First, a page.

In Remembrance of PVFF Founding Member Jim Gilford

PVFF founding member Jim Gilford died on Aug. 19. He was 92. In 1964, Gilford proposed Big Hunting Creek become a catch-and-release stream — a first in Maryland — it was Jim Gilford who became the plan’s biggest and most vocal advocate. This radical idea for the time was given the go-ahead from the state fishing commission to make one mile of the trout stream catch-and-release only. Today, all of Big Hunting Creek is a catch-and- release, fly-fishing-only trout fishing stream.

In the 1960’s, Gilford developed a friendship with the Frederick News Post outdoor writer, Lefty Kreh. When Lefty left for Florida in 1965, he recommended Gilford as his replacement as the outdoor writer for the Frederick News Post. Kreh and Gilford were working together at the time at a failed attempt to prevent the state from damming Big Hunting creek to create Cunningham falls Lake. 

When Gilford was hired as the FNP outdoor columnist in 1965, Kreh devoted one of his last columns to the new guy: “You’re going to like Jim. He’s an excellent fly fisherman, loves spin fishing, has trained his setters to a T, is an avid archer, a photographer, is eager to learn and best of all a nice person.”

From 1965 to 2006, Gilford wrote two weekly columns for the FNP — Bassin’ Notes and The Drumming Log. He also compiled the Outdoor Notes each week. Gilford was an outdoorsman’s outdoorsman. He wrote about fishing, hunting, conservation and was not afraid to spar with the state over proposed regulations and conservation efforts that he believed to be, or not be, in the best interest of sportsmen and wildlife.

In one of his first Drumming Log columns, Gilford introduced himself to Frederick County sportsmen. He grew up in Pennsylvania and his father worked for the Game Commission in the “outdoor paradise” section of that state. That’s where he learned to hunt for grouse, fish for trout and grow his skills from bait to fly fishing, learned to train bird dogs, hunt deer and bear, and all about bassin’.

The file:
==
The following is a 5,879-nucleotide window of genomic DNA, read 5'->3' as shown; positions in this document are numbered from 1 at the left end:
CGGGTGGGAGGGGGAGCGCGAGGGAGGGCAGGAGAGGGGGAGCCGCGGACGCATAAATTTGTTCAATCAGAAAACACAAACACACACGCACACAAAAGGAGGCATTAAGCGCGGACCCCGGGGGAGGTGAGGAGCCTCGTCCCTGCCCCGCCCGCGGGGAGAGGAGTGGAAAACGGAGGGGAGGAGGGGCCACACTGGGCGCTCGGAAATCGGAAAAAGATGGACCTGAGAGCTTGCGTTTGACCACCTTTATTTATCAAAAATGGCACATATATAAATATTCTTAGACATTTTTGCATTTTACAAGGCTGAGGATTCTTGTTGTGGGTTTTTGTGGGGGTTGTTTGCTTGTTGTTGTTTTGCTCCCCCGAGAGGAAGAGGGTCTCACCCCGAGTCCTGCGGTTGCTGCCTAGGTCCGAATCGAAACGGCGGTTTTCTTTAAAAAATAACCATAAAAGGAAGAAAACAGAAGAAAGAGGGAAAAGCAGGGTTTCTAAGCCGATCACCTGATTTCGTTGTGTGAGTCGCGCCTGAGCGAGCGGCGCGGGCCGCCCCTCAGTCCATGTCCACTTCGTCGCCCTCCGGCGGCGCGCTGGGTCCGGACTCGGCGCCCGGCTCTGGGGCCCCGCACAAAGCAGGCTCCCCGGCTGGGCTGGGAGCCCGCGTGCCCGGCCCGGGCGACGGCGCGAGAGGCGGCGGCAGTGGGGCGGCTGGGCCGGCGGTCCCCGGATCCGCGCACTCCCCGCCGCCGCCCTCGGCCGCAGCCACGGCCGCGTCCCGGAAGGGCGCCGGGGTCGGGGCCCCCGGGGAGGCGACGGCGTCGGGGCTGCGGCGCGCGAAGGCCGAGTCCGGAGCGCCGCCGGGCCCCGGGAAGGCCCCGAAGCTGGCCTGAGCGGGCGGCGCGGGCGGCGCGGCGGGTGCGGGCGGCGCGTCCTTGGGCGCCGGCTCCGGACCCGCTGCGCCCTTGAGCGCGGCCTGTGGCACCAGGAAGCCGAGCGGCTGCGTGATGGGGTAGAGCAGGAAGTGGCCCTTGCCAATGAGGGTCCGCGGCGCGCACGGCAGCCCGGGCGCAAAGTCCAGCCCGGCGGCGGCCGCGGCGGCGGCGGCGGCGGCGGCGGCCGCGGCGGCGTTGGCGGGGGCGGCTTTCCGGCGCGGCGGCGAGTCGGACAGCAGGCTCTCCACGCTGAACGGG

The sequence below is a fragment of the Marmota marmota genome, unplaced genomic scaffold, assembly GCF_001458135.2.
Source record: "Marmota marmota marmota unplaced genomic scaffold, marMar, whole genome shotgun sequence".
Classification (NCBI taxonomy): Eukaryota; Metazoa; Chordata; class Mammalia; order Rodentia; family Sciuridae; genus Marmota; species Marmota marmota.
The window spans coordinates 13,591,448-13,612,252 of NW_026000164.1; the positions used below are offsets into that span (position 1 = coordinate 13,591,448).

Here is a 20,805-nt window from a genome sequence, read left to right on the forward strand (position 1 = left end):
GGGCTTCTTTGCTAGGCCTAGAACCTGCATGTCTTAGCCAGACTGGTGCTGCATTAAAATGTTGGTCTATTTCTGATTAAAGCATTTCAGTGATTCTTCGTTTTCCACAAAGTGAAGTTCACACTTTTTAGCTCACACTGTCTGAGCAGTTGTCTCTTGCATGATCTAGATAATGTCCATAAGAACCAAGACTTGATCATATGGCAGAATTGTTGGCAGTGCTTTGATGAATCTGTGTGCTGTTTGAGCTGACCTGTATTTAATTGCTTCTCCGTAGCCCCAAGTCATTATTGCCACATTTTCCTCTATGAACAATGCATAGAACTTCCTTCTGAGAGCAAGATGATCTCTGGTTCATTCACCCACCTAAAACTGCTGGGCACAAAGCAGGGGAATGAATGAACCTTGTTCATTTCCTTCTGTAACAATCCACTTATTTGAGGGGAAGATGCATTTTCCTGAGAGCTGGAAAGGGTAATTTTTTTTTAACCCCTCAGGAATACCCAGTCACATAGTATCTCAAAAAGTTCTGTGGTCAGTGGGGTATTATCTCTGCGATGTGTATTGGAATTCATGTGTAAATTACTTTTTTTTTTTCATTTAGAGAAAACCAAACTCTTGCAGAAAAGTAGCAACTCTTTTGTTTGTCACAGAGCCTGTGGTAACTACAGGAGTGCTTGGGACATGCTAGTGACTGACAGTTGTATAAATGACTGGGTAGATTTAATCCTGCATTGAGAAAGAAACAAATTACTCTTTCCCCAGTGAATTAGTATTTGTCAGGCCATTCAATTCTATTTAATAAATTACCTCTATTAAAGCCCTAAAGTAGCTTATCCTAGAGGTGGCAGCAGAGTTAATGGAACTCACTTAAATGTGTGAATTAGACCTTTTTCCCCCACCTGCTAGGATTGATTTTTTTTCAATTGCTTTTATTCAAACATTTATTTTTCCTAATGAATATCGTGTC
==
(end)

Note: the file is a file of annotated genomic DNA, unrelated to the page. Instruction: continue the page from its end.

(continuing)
“I tie my own flies and popping bugs, fletch my own arrows, and wrap my own rod guides because I enjoy doing such things,” he wrote. “I feel no need to prove myself the best in any outdoor activity. I like just being where the hard road ends.”

Gilford held the first organized meeting of the Potomac Valley Fly Fishermen in 1967 in his living room. In celebration of the 50th PVFF anniversary in 2017, Gilford was honored along with Walker Zimmerman and Bob Abraham as the only surviving PVFF founding members. Sadly, Zimmerman passed away in 2020.

As a member of the Maryland Saltwater Sportfishing Association, Gilford also duly reported their annual tournament results. His columns often spotlighted a variety of Chesapeake Bay issues such as the changing regulations related to striped bass, oyster and blue crab populations. Gilford was also an advocate of the brook trout, as a contributor to the Maryland Brook Trout Fisheries Management Plan.

Gilford received many honors and state appointments, including chairman of the Maryland Department of Game and Inland Fish Trout Advisory Committee, served three decades on the DNR Sport Fisheries Advisory Commission, was appointed on the federal level to the Atlantic States Marine Fisheries Commission Striped Bass Advisory Panel, and he received the state’s highest civilian award, Admiral of the Chesapeake, in 2007.  Gilford continued to write his columns until 2006, when he announced his retirement — from writing regular columns after 41 years with the Frederick News Post.

By Dan Neuland